Department of Justice Seal Department of Justice
(202) 514-2007
TDD (202) 514-1888

Three Men Indicted on Alien Smuggling, Fraud, Conspiracy Charges

WASHINGTON – A federal grand jury in Pensacola, Fla., has indicted three men for their role in a large alien smuggling visa fraud scheme that illegally brought more than 200 aliens into the area of Destin, Fla., to work in major hotels and resorts, Assistant Attorney General Alice S. Fisher of the Criminal Division and U.S. Attorney Gregory R. Miller of the Northern District of Florida announced today.

The 27-count indictment was returned on September 18, 2007, and unsealed on September 20, 2007. The indictment charges Aleksander “Alex” V. Berman, 38; Justin Eric King, 26; and Vyacheskave Adol’fovich Finkel, a.k.a. Stan Finkel, 45, with conspiracy to defraud the United States government and conspiracy to enrich themselves by illegally bringing aliens into the country to work in the hotel industry. The defendants are also charged with alien smuggling, visa fraud and mail fraud.

Berman, a naturalized U.S. citizen, has been in custody since he was arrested and charged by complaint on August 22, 2007. King, a U.S. citizen and resident of Walton County, Fla., was also arrested and charged by complaint on August 22, 2007. Finkel, a legal permanent resident, was arrested on September 20, 2007.

According to the indictment, Berman was the chief financial officer of Eurohouse Holding Corp. (Eurohouse) and shareholder of Woland, Inc. King was an officer of Eurohouse and a Woland employee and Finkel was an employee of Eurohouse. Aliens living outside the United States can apply for non-immigrant visas called “H2-B visas,” which permit the aliens to work in this country for a specified, temporary time period for a specific employer. The indictment alleges that through fraudulent paperwork presented by the defendants on behalf of Eurohouse, H2-B visas were issued for more than 200 aliens. The indictment also alleges that when the defendants could no longer obtain visas through Eurohouse, they created Woland for the sole purpose of continuing the scheme.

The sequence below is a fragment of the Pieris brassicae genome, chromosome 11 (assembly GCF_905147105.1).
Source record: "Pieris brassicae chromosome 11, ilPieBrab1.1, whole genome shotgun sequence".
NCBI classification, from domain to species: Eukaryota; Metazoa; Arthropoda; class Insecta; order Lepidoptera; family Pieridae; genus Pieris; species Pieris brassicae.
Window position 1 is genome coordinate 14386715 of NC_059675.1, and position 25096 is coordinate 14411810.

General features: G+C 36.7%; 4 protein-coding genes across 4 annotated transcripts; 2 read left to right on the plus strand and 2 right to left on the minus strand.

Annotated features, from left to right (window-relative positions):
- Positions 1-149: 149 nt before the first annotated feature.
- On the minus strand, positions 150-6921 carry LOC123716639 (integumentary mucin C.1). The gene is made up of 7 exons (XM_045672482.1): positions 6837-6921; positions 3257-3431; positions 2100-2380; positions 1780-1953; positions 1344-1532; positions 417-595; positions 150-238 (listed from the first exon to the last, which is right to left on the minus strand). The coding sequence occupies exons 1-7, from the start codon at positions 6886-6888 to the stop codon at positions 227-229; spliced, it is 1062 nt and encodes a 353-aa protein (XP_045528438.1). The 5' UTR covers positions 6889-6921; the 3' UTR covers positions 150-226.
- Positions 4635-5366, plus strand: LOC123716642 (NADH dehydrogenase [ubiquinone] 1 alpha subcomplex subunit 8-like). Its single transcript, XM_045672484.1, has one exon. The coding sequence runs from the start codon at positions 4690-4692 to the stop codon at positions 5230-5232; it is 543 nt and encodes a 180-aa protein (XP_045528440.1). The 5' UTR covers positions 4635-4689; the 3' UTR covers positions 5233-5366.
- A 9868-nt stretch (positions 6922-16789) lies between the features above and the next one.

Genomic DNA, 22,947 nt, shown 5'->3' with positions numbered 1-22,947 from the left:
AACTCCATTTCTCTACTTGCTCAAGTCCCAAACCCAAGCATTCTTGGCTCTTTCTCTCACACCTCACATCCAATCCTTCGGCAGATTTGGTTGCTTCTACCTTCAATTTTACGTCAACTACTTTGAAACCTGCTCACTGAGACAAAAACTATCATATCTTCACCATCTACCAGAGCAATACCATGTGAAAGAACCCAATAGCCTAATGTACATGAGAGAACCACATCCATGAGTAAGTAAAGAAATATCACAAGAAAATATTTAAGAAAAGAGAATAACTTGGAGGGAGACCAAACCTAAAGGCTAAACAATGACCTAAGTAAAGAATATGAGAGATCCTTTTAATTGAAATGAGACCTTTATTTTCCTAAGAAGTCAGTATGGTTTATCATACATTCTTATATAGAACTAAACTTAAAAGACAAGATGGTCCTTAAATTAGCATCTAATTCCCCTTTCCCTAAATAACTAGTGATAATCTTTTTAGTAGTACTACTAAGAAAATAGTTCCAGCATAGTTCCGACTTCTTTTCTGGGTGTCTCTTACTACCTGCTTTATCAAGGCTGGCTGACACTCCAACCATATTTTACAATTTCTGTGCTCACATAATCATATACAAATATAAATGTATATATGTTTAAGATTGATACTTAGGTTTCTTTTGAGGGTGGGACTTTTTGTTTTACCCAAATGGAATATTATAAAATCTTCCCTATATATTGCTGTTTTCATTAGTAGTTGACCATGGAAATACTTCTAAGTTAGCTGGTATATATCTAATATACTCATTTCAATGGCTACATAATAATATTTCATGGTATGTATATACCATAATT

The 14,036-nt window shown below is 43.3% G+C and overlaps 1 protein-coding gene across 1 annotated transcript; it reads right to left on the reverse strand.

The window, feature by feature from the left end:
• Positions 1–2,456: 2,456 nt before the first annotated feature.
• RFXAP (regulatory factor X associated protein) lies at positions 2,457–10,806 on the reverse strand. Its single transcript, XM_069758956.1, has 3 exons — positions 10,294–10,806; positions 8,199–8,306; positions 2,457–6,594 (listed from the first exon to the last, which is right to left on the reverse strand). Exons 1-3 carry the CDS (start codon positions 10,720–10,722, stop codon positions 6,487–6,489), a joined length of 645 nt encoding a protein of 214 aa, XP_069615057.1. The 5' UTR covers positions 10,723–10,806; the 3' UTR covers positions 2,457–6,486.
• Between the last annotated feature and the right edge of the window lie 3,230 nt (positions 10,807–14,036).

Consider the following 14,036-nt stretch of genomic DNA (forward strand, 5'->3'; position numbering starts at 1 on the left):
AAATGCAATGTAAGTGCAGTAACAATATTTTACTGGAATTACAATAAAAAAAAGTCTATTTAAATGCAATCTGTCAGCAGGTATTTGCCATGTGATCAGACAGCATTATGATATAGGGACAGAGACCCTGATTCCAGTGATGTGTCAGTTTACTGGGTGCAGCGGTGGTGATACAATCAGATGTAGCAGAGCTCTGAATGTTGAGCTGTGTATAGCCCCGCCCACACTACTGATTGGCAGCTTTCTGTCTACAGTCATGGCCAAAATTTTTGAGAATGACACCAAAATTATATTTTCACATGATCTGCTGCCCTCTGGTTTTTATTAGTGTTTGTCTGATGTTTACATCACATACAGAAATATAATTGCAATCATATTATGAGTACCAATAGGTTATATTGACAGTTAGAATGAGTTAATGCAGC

Last week, Anna Czerwien, 57, pleaded guilty to a 12-count information, admitting her part in this conspiracy, which began as early as 1999 in Georgia and continued until this year in Florida. Czerwien was convicted of one count of conspiracy to commit visa fraud, ten counts of visa fraud, and one count of conspiracy to encourage and induce aliens to come to, enter and reside in the United States. Sentencing is scheduled before Senior U.S. District Judge Lacey A. Collier for November 27, 2007.

In the course of her guilty plea, Czerwien admitted that, as part of the conspiracy with Berman and King, she signed paperwork alleging that she was president of various Destin hotels, including the Hilton Sandestin, the Ramada Inn-Destin, and Bay Point Marriott Resort Golf & Yacht Club. Czerwien admitted that she was not the president of these hotels or of any others. Czerwien also admitted that she caused paperwork to be presented to various agencies of the United States which enabled Eurohouse and Woland to obtain visas for aliens so that they could enter the country and work at Florida hotels.

The defendants face a maximum of 10 years in prison and a $250,000 fine on the visa fraud and smuggling charges. Each mail fraud count carries a maximum penalty of 20 years in prison and a $250,000 fine. The government is also seeking forfeiture of $3.2 million.

The investigation of the case began in late 2005. The indictment resulted from joint investigation by the Okaloosa County Sheriff’s Office; the U.S. Department of State’s Diplomatic Security Service; the Department of Labor’s Office of Labor Racketeering and Fraud Investigation; the U.S. Immigration and Customs Enforcement; and the U.S. Citizenship and Immigration Service. The Walton County Sheriff’s Department assisted in the execution of search and arrest warrants. The case is being prosecuted by Assistant U.S. Attorney Tiffany H. Eggers of the Northern District of Florida and Trial Attorney Arlene Reidy of the Domestic Security Section of the Criminal Division.

An indictment is merely a formal charge by the grand jury. The defendants are presumed innocent unless and until proven guilty in United States District Court.